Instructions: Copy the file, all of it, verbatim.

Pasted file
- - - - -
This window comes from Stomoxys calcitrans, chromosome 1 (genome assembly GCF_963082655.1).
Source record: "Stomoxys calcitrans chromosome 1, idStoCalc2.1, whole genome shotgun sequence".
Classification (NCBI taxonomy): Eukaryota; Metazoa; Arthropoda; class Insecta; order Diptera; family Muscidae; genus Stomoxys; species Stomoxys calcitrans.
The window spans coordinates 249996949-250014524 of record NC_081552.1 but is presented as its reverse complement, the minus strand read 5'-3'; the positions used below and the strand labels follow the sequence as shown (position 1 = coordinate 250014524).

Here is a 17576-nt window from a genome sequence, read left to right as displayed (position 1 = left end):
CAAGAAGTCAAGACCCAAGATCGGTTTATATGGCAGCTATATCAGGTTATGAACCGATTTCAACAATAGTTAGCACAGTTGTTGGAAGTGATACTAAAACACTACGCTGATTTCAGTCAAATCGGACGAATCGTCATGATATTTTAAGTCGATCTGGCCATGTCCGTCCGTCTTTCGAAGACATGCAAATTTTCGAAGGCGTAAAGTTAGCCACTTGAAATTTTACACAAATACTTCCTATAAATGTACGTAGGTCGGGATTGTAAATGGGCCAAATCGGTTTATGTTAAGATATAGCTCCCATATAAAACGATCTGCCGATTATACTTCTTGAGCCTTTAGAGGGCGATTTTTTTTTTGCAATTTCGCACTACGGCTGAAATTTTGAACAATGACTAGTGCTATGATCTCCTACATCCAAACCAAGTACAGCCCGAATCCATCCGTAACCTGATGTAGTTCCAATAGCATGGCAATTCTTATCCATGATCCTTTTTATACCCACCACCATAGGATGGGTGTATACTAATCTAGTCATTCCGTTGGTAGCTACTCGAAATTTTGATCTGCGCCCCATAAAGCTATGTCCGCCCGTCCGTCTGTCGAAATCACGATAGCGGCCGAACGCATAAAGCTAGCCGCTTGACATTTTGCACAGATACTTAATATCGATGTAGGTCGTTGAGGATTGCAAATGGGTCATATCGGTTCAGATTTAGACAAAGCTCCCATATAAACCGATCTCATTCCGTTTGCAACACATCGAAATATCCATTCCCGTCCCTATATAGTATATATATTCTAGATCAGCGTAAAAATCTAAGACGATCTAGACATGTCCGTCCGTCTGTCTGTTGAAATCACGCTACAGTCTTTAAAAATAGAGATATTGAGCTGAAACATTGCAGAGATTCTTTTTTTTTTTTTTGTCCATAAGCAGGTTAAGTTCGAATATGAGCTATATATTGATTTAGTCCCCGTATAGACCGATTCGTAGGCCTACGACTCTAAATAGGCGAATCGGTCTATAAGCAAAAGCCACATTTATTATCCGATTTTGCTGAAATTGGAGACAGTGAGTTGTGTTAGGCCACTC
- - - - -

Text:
This window comes from Stomoxys calcitrans, chromosome 1 (genome assembly GCF_963082655.1).
Source record: "Stomoxys calcitrans chromosome 1, idStoCalc2.1, whole genome shotgun sequence".
Classification (NCBI taxonomy): Eukaryota; Metazoa; Arthropoda; class Insecta; order Diptera; family Muscidae; genus Stomoxys; species Stomoxys calcitrans.
The window spans coordinates 249996949-250014524 of record NC_081552.1 but is presented as its reverse complement, the minus strand read 5'-3'; the positions used below and the strand labels follow the sequence as shown (position 1 = coordinate 250014524).

Here is a 17576-nt window from a genome sequence, read left to right as displayed (position 1 = left end):
CAAGAAGTCAAGACCCAAGATCGGTTTATATGGCAGCTATATCAGGTTATGAACCGATTTCAACAATAGTTAGCACAGTTGTTGGAAGTGATACTAAAACACTACGCTGATTTCAGTCAAATCGGACGAATCGTCATGATATTTTAAGTCGATCTGGCCATGTCCGTCCGTCTTTCGAAGACATGCAAATTTTCGAAGGCGTAAAGTTAGCCACTTGAAATTTTACACAAATACTTCCTATAAATGTACGTAGGTCGGGATTGTAAATGGGCCAAATCGGTTTATGTTAAGATATAGCTCCCATATAAAACGATCTGCCGATTATACTTCTTGAGCCTTTAGAGGGCGATTTTTTTTTTGCAATTTCGCACTACGGCTGAAATTTTGAACAATGACTAGTGCTATGATCTCCTACATCCAAACCAAGTACAGCCCGAATCCATCCGTAACCTGATGTAGTTCCAATAGCATGGCAATTCTTATCCATGATCCTTTTTATACCCACCACCATAGGATGGGTGTATACTAATCTAGTCATTCCGTTGGTAGCTACTCGAAATTTTGATCTGCGCCCCATAAAGCTATGTCCGCCCGTCCGTCTGTCGAAATCACGATAGCGGCCGAACGCATAAAGCTAGCCGCTTGACATTTTGCACAGATACTTAATATCGATGTAGGTCGTTGAGGATTGCAAATGGGTCATATCGGTTCAGATTTAGACAAAGCTCCCATATAAACCGATCTCATTCCGTTTGCAACACATCGAAATATCCATTCCCGTCCCTATATAGTATATATATTCTAGATCAGCGTAAAAATCTAAGACGATCTAGACATGTCCGTCCGTCTGTCTGTTGAAATCACGCTACAGTCTTTAAAAATAGAGATATTGAGCTGAAACATTGCAGAGATTCTTTTTTTTTTTTTTGTCCATAAGCAGGTTAAGTTCGAATATGAGCTATATATTGATTTAGTCCCCGTATAGACCGATTCGTAGGCCTACGACTCTAAATAGGCGAATCGGTCTATAAGCAAAAGCCACATTTATTATCCGATTTTGCTGAAATTGGAGACAGTGAGTTGTGTTAGGCCACTC